The BFG by Roald Dahl Review!

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“That’s why they always put two blank pages at the back of the atlas. They’re for new countries. You’re meant to fill them in yourself.”

Roald Dahl has captivated our imagination with many of his classic children stories, such as Charlie and the Chocolate Factory and Matilda. While all his well known works are aimed for children, they all have a hint of shocking adult themes that embed themselves in our minds at a young age. For me, The BFG captured my heart early in my third grade and continued to shape me throughout my school years. It taught me through it’s fantastic leading lady Sophie that anything can be achieved, no matter how big or small the problem was.

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The BFG starts out very dark for a children’s book. Sophie, an orphan who has to wear very thick glasses is the only one awake in her orphanage during the time that she calls the witching hour, when she glimpses the tall dark figure of the BFG. Once the huge giant realizes he’s been spotted, he quickly snatches her out of her bed and takes her away to what she later finds is Giant Country. Although she’s certain she’s going to be eaten, Sophie soon realizes that the giant with the huge ears means her no harm, and is actually a very kind soul. The Big Friendly Giant is one of ten giants in the desolate country he calls home, and is considered the runt since he’s only 24 feet tall and all the others reach 50 and beyond. They also eat people all across the world, much to the horror of Sophie. Her only consolation is that she’s now in the company of a vegetarian giant who catches dreams. When Sophie realizes that little boys and girls from England are gong to be eaten the next night, she and The BFG come up with a plan to stop the maneating giants once and for all.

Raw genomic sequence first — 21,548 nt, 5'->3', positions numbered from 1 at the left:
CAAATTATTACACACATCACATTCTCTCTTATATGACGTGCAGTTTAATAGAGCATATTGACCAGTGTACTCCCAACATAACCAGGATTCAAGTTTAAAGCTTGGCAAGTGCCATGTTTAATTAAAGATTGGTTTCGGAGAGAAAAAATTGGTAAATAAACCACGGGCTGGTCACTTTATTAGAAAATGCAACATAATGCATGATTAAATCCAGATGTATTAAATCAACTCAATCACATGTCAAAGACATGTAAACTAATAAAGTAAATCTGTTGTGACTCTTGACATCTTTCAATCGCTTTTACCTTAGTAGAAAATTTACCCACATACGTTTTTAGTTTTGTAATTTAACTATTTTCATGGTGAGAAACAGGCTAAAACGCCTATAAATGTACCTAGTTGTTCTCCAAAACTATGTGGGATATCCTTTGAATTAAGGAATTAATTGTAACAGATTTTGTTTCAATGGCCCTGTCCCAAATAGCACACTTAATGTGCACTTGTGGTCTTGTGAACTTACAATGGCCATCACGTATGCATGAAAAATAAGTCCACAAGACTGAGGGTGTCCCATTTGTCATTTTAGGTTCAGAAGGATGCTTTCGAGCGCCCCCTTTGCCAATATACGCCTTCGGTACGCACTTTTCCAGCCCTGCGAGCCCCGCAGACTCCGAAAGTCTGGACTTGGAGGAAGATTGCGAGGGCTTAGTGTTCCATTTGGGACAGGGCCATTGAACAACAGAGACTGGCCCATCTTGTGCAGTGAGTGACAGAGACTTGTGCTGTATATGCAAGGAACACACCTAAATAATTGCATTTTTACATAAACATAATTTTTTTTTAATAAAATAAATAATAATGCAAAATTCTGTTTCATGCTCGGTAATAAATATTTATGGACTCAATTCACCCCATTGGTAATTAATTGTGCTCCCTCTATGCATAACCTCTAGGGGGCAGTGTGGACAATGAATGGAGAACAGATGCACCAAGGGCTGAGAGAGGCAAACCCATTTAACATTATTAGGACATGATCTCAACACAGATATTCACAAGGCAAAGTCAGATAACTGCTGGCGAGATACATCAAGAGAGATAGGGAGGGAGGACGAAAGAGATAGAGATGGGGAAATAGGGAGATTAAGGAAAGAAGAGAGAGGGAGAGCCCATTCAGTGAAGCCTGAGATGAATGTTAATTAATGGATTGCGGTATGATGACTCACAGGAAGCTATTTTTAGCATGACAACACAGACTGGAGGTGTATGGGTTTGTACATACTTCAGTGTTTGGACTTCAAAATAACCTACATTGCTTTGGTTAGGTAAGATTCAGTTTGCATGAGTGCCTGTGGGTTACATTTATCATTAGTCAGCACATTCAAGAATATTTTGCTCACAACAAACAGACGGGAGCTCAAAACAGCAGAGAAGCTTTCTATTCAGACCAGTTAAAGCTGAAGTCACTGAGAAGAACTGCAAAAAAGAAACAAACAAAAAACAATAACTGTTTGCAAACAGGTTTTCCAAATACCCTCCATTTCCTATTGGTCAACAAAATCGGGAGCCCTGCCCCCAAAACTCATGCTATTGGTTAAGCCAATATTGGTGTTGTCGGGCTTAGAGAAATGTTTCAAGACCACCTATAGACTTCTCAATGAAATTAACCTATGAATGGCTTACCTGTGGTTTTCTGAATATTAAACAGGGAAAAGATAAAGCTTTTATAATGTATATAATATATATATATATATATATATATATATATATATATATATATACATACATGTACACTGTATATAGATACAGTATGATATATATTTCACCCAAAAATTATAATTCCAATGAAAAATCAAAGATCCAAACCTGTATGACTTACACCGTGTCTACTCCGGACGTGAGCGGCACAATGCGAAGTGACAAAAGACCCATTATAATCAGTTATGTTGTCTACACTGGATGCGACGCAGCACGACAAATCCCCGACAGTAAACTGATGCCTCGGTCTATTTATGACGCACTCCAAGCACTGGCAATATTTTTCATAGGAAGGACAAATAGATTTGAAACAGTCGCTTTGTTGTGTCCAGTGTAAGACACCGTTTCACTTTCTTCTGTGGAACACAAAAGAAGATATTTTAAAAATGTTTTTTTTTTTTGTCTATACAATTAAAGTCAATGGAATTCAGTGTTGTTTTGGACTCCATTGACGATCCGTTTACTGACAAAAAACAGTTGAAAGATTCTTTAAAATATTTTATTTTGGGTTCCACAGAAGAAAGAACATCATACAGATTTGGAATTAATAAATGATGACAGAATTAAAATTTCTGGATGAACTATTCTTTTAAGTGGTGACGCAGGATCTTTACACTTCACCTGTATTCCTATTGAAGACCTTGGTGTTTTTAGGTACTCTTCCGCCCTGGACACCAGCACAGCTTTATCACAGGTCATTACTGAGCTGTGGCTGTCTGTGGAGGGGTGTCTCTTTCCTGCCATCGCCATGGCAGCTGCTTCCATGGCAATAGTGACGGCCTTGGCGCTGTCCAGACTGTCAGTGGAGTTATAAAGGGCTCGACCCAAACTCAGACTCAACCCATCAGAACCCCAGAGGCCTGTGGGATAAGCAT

It’s no wonder that The BFG has now become a major motion picture, especially after two Willy Wonka films and Matilda’s broadway show. Filled with all the essential ingredients for a magical story, including a brave heroine and fierce villains, Dahl manages to capture our imaginations by the first line. Whether your 8 years old or 80, The BFG is sure to speak to you on a spiritual level.

The main character, Sophie, is everything any little girl would want to be. Brave, smart, and sassy, she never lets her eyesight or lack of parents stamp down her spirit. Even when she’s faced with the impossible task of stopping nine, monstrous giants she doesn’t back down from the challenge. Paired with the BFG, a timid and friendly giant, they make an unstoppable team. Roald Dahl does a fantastic job by giving all his characters flaws. Throughout the story, the BFG words things funny and incorrectly, causing Sophie to correct him repeatedly. But once the giant, hurt, explains that he taught himself to write and speak, Sophie pushes down her urges to correct him.

The BFG, with all it’s colorful characters, teaches many important lessons.

One: Any task, no matter how tiny or giant, can be solves with a great deal of bravery and cleverness.

Two: Never assume that you’ve learned everything there is to learn. Chances are, there is much you don’t understand yet.

Three: Prejudice and profiling is never right, because there is always an exception to everything. Except snozzcumbers.

Catch The BFG in theaters July 1st and see Sohpie’s and the BFG’s giant adventure on the big screen!

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About the Author: Roald Dahl was born on September 13, 1916, in Llandaff, South Wales. In 1953, he published the best-selling story collection Someone Like You and married actress Patricia Neal. He published the popular book James and the Giant Peach in 1961. In 1964, he released another highly successful work, Charlie and the Chocolate Factory, which was later adapted for two films. Over his decades-long writing career, Dahl wrote 19 children’s books. He died on November 23, 1990, in Oxford, England.

 

This guest blog is from Gillian Grant – A lover of all things fictional, whether it be books, movies or TV shows. Cozy sweatshirts, messy hair and a cup of tea make my day. When I’m not writing or reading, I’m usually sleeping or eating junk. Food is life and i will not deprive myself of it! You can find her on Instagram – @paperback_confessions

Melissa Rheinlander is a Momma to a beautiful, spunky, fun loving little girl. Lover of family, friends, books, Mexican Martinis (sometimes Bloody Mary's or Margaritas) & Wine. Melissa has worked in publishing for years, helping International Best-selling authors. She is the Executive Assistant to New York Times Bestselling Author J. Kenner, as well as Manager for Martini & Olive Publishing, and owner of Life, Books & Loves.

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